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COLUMN: When you should trust a scientist



When dealing with issues of an unpredictable world, science should be the guiding light of truth. Too often, scientific research might not be trustworthy.

Much of the recent research in the social sciences, including psychology and sociology, isn’t reproducible. Brian Nosek, professor of psychology at University of Virginia, said only 36 percent of psychology research results in 2008 could be 
reproduced.

This might have been because certain experiments may have confirmed false positives or used different research techniques. When scientists can’t repeat experimental work, they can’t confirm results, check for errors or improve those results in other ways.

And this means that we, the general public, become more confused. It’s difficult to understand what to trust, and it’s easy to be skeptical of everything.

This past weekend, I had the wonderful opportunity to present my research at the Emerging Researchers National Conference in Washington, D.C. I spoke with Marcia McNutt, geophysicist and editor-in-chief of the journal Science, about getting the public to appreciate science while still taking things with a grain of salt.

McNutt said there is no perfect answer to the balance between trust and skepticism of science, but we should teach science as an evolving body of knowledge and a way of thinking about the world, not as a strict set of facts.

She said it’s about continuously and endlessly building and changing theory while simultaneously providing answers we can trust.

In light of McNutt’s response, the science community should teach the general public to trust scientific research both for its benefits to society and the appreciation of science itself.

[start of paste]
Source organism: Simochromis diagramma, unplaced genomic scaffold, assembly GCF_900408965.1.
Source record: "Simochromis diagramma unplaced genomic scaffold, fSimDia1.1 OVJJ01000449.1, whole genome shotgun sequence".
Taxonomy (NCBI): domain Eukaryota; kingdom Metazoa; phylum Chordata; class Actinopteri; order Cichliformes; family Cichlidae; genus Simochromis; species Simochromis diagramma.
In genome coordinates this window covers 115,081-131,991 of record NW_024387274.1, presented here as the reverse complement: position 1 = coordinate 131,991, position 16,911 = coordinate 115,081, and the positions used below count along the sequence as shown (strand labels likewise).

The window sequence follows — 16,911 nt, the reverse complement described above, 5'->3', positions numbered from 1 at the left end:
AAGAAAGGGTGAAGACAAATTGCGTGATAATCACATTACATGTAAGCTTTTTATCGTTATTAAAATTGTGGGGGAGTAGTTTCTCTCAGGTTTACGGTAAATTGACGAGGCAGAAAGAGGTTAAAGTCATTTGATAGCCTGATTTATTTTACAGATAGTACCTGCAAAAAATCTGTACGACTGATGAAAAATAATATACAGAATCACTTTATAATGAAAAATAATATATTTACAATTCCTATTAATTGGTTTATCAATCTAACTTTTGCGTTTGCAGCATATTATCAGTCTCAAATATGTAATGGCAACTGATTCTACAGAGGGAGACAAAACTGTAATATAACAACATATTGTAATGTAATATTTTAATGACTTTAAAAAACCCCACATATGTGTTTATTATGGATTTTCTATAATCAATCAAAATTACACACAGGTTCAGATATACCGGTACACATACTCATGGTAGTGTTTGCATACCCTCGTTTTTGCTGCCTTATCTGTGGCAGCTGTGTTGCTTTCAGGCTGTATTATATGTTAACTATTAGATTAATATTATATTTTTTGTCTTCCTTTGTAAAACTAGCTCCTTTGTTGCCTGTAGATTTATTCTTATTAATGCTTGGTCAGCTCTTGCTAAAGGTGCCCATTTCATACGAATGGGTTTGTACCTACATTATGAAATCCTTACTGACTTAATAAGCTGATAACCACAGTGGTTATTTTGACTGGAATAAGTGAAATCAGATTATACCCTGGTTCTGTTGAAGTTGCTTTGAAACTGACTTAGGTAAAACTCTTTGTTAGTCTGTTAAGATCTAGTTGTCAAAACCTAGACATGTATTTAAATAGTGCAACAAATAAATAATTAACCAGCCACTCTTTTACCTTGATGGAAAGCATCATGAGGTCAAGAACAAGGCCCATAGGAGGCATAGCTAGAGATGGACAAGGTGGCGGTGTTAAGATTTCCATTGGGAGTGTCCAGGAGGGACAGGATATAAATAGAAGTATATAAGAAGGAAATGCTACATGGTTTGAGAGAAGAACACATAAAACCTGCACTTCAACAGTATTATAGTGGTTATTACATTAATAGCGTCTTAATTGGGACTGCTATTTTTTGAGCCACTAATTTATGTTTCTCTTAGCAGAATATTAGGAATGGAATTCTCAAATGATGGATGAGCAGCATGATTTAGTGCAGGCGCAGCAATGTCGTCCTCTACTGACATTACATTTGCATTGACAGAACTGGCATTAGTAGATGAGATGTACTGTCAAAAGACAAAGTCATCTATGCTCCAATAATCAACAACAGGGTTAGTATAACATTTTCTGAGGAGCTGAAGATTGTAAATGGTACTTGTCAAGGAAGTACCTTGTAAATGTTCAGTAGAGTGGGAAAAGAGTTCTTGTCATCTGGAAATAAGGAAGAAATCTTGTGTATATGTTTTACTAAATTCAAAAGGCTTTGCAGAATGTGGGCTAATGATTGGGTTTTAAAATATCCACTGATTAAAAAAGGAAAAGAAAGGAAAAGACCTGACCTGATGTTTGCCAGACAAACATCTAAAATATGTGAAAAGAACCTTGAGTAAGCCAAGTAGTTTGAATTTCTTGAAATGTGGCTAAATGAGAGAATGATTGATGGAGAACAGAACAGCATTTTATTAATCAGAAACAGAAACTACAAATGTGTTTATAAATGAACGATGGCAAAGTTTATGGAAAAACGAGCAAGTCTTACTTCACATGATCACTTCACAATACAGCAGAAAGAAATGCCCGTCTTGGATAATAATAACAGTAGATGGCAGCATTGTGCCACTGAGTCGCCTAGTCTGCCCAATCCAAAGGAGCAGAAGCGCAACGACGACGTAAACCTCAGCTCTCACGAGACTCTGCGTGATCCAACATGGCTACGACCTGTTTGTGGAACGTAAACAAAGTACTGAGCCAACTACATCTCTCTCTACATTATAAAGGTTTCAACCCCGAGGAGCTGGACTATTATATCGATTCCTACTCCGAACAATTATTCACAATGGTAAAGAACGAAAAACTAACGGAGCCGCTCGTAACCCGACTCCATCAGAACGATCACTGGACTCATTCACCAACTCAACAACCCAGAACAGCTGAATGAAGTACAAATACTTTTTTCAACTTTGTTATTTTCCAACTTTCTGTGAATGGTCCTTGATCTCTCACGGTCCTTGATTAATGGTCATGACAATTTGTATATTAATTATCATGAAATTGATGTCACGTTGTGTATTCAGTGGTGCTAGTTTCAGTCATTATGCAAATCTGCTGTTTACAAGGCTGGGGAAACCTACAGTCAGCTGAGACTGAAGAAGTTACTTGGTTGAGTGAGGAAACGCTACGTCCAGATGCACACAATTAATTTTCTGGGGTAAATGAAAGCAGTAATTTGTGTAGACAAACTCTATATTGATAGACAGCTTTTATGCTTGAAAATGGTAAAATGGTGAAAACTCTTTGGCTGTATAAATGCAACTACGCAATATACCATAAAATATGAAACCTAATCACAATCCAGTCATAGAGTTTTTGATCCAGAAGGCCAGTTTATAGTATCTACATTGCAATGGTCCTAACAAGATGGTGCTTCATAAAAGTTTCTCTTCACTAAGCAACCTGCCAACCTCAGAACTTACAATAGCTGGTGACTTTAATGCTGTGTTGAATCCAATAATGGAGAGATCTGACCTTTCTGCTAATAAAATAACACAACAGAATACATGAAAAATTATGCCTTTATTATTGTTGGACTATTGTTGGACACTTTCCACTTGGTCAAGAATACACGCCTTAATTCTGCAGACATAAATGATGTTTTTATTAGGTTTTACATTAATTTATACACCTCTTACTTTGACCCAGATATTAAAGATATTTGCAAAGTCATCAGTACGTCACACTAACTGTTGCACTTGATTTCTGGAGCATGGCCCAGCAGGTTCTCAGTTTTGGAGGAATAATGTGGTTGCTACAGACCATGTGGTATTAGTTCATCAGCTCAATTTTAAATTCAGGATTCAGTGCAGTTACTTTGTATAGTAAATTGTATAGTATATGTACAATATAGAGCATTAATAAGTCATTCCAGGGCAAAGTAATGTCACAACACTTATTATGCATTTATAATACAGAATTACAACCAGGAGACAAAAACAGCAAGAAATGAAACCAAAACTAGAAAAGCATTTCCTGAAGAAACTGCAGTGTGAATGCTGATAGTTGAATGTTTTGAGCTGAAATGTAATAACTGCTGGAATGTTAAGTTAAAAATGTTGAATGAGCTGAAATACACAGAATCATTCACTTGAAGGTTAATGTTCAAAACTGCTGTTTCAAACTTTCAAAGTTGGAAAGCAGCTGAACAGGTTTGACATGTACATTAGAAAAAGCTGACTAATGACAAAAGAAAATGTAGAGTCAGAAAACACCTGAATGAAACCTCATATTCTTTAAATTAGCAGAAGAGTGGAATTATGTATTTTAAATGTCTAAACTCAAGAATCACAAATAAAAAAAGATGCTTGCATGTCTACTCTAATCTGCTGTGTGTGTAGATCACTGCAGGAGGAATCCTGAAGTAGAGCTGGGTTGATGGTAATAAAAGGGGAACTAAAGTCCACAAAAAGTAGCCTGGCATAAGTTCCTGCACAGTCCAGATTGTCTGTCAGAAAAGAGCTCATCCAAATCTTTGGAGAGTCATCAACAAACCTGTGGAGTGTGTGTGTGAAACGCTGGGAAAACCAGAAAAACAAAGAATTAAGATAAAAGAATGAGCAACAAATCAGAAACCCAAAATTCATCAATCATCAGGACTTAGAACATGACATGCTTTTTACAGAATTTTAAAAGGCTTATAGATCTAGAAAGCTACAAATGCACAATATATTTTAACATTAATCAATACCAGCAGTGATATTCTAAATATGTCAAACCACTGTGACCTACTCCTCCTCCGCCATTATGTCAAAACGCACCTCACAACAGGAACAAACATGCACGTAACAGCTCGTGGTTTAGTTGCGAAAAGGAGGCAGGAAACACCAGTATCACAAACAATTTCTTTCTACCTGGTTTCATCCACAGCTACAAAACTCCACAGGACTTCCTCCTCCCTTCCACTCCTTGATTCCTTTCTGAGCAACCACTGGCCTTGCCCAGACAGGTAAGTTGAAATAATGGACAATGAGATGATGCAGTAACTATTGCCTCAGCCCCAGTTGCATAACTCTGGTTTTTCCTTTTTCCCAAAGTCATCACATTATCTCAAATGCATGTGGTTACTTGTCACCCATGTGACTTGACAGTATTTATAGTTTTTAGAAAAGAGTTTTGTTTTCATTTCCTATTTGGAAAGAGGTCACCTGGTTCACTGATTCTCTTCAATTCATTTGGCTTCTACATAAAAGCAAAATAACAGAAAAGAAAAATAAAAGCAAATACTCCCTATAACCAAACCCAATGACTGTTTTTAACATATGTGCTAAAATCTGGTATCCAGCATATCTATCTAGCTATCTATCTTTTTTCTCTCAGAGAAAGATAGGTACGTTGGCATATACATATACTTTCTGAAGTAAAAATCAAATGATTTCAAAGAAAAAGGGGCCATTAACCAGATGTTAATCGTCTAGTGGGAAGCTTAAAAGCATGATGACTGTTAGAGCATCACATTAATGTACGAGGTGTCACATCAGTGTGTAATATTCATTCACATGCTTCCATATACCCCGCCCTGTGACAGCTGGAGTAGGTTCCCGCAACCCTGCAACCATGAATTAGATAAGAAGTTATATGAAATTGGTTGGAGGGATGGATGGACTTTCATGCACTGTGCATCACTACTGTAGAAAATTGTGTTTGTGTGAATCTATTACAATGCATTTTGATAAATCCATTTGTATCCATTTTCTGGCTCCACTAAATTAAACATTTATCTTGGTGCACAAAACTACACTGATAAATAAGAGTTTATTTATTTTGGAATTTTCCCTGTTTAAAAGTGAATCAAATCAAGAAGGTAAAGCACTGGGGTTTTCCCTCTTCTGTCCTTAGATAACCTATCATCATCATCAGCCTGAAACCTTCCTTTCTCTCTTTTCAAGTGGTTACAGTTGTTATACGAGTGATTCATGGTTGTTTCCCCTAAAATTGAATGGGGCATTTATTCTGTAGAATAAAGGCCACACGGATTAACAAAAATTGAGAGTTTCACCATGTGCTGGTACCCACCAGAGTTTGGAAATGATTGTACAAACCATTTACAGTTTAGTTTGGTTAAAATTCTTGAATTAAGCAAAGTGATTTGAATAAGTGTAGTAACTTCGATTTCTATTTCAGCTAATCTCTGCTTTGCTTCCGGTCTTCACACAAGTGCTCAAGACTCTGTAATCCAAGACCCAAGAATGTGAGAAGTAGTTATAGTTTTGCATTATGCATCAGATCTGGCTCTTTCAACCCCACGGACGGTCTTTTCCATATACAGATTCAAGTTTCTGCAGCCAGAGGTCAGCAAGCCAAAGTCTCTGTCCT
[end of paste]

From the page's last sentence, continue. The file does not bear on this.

This means science is less of a collection of information, but more about a way of reasoning, forming hypotheses, arriving at conclusions and finding 
solutions.

If social science researchers can adapt methods of studying science that scrutinize their methods of studying, rather than simply a means to produce results, this may help solve the reproducibility crisis. Psychologists and sociologists should analyze their theories of behavior and make sure their research can be verified by other 
researchers.

McNutt also said the solution should start in the way we teach science in schools. Students should think like scientists to examine methods of inquiry, scrutinize findings and empirically investigate problems with 
deliberation.

This also means we shouldn’t primarily brand science as a way to get jobs. A science-education curriculum focused on this productivity won’t do justice to the true value of science and, as a result, leave future scientists ill-prepared for their careers.

At the Emerging Researchers National Conference, I presented my research on genetic information in the human brain.

I discussed my difficulties of obtaining information from other scientists during my research while respecting the privacy of mental health data.

Similarly, scientists can move to be more transparent with their data by reporting their replication methods during peer review.

Like everything else in the world, scientific research is never simple and straightforward. When we know how to trust science, we can learn more about everything we do. As McNutt put it, “Never stop being a student.”

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